Dr. Eliot Epstein passed away on Sunday May 17, 2020 at the age of 91. Eliot was a devoted husband to his beloved wife Esther for 69 years, a wonderful father to his three children, Beth, Jonathan and Lisa, and grandfather to three grandchildren and one great grandchild. This is who he was to his family. But to us in the composting world, Eliot was so much more. To me, Eliot was a lifelong mentor in the Science of Composting.
I first met Dr. Epstein at a BioCycle conference in Philadelphia, Pennsylvania in November 1980. I was fresh out of college, managing a 20 MGD wastewater treatment plant in Newport News, Virginia and preparing to start a composting facility to manage our sludge (there were no such thing as biosolids in those days!) and I needed to learn how to do it. Eliot was larger than life at the Conference — very outspoken, always the visionary, always thinking how he could help others do composting better. He must have spoken 2 to 3 times at that conference on various aspects of composting, including process performance, the science of pathogen inactivation, and use of the resultant compost product.
There were less than two dozen sludge composting facilities in the U.S. at that time, and Eliot was one of the first pioneers in that space having studied the process for several years at the U.S. Department of Agriculture’s research lab in Beltsville, Maryland. From his research work along with colleagues George Willson, Wiley Burge and many others, Eliot was the primary author of the landmark paper, “A Forced Aeration System for Composting Wastewater Sludge,” published in the Journal of Water Pollution Control Federation (now WEF) in April 1976. This paper and subsequent co-authored publications of Eliot’s catapulted the technology of composting sludge from a couple dozen installations to over 250 today in the U.S.
Eliot and I crossed paths again in 1986 as part of an EPA post construction contract he was performing at Hampton Roads Sanitation District’s Peninsula Composting Facility that I managed. Later that year, he offered me a job at E&A Environmental Consultants where he was the President and Chief Scientist. My acceptance of this offer was a personal risk as I was leaving a great stable job. But, this decision launched my career into the sludge/biosolids management consulting world.
Eliot was a consummate mentor. He constantly involved myself and others in his projects to learn and contribute. He not only took me to struggling composting facilities where he helped solve operational problems, Eliot was insistent in involving me to learn and always wanted to know my opinion, even though he was the expert. I had the distinct honor to work on many sludge composting facility designs under Eliot’s direction that are still in operation today including Davenport, Iowa; Coeur d’Alene, Idaho; and Inland Empire, California. The engineering expertise I have in composting is due to Eliot as he provided learning opportunities and opened up relationships in the industry, many of which I have maintained to this day.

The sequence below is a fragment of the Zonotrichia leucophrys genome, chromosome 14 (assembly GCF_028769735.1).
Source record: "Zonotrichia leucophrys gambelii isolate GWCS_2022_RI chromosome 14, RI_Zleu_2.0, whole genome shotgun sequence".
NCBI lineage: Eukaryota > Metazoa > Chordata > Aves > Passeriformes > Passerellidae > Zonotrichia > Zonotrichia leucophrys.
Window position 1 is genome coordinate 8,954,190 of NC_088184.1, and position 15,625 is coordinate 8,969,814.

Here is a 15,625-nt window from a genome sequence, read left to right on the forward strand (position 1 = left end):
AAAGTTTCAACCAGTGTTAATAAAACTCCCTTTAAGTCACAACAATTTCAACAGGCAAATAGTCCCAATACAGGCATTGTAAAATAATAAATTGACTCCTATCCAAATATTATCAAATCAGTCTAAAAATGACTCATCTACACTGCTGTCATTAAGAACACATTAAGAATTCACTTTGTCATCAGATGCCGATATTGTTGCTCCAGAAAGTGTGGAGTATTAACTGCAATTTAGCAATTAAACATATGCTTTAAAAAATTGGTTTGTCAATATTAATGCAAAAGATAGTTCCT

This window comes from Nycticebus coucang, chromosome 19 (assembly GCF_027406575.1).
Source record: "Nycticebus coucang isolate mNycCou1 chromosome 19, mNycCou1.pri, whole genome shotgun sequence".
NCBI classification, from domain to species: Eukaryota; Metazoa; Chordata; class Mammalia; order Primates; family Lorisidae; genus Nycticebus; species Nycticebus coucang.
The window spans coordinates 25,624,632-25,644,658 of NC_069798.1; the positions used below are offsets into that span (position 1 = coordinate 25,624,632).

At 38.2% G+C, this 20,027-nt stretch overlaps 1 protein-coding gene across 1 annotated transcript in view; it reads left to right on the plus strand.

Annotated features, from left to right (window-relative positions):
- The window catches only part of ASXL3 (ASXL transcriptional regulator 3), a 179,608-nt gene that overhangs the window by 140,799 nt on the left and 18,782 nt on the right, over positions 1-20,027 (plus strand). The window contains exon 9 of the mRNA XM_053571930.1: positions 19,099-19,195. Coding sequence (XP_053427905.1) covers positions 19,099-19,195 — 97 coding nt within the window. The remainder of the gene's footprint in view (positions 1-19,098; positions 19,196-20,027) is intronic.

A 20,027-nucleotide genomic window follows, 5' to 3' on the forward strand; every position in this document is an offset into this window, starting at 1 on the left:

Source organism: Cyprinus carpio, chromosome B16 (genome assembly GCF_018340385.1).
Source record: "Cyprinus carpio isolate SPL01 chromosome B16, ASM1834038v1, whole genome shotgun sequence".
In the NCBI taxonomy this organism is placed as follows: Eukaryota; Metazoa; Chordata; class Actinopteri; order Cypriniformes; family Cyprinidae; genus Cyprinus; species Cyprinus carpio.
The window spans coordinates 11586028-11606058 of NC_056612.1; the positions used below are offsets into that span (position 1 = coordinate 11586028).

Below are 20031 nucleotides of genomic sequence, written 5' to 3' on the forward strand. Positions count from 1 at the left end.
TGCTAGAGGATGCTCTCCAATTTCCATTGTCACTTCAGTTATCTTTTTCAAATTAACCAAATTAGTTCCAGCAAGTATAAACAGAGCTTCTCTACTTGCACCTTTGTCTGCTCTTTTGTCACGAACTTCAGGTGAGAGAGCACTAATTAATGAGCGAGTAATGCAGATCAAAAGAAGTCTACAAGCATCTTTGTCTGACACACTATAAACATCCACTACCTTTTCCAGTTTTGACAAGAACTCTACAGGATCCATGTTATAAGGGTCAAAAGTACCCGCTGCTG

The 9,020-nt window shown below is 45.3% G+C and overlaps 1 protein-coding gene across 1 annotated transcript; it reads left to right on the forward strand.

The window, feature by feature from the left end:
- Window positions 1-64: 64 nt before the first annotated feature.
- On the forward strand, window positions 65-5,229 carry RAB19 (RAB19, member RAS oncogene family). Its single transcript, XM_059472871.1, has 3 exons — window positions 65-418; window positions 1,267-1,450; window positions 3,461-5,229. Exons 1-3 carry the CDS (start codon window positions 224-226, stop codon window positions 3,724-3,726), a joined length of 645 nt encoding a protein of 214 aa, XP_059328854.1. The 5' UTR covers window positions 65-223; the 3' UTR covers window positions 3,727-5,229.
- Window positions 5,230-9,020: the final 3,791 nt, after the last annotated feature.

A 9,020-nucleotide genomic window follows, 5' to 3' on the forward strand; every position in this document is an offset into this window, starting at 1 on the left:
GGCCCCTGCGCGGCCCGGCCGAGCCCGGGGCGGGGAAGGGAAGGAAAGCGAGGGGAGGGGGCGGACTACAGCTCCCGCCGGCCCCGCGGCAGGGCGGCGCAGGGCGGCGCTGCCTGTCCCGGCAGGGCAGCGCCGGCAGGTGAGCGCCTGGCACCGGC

Bullish On Biofilters
I’ll not forget the first time Eliot talked of using biofiltration to treat odors from composting and other processes. I thought Eliot had gone the mad-scientist route with that idea. Every engineer at that time knew that odors were to be treated with chemical scrubbers or carbon systems! What a young whippersnapper I was! After piloting a biofilter system made with sludge compost to treat an odorous pigment manufacturing plant exhaust and seeing first-hand how it worked, I started to believe. That pilot and eventual full-scale biofilter system saved that manufacturing facility and all the jobs with it as state regulators were hot on the heels of that manufacturer to shut it down due to odor problems with its neighbors.
In 1993, Eliot “volunteered me” to write a technical paper for Dr. Harry Hoitink’s International Composting Symposium conference in Columbus, Ohio. I took on the challenge by spending many nights in the North Carolina State University library researching the topic of biofilter performance on the removal of odorous compounds. That paper became a landmark in my career and opened up opportunities for me to design multiple biofiltration odor control systems for wastewater facilities, sewage collection systems and composting facilities. Today, biofiltration is characterized as best available odor control technology for treating compost facility odors by multiple air pollution control agencies in the U.S. All my technical acumen in biofiltration is a direct result of Eliot’s visionary thinking that this technology had promise and his confidence in me to help develop it.
Eliot was a consummate optimist. His cup was always half full, never half empty. He knew no strangers. He only knew people and was always willing to show interest in them and offer his advice. Eliot thought the world of Jerry Goldstein and BioCycle and was a lifelong supporter of BioCycle’s work. He was also a founding member of the US Composting Council some 28 years ago. It is only fitting that we give tribute to his legacy as a world-renowned scientist, visionary, teacher, mentor, friend and family man. Thanks for all you gave us Eliot! We will all miss you.
Todd O. Williams is Senior Principal Engineer at Jacobs.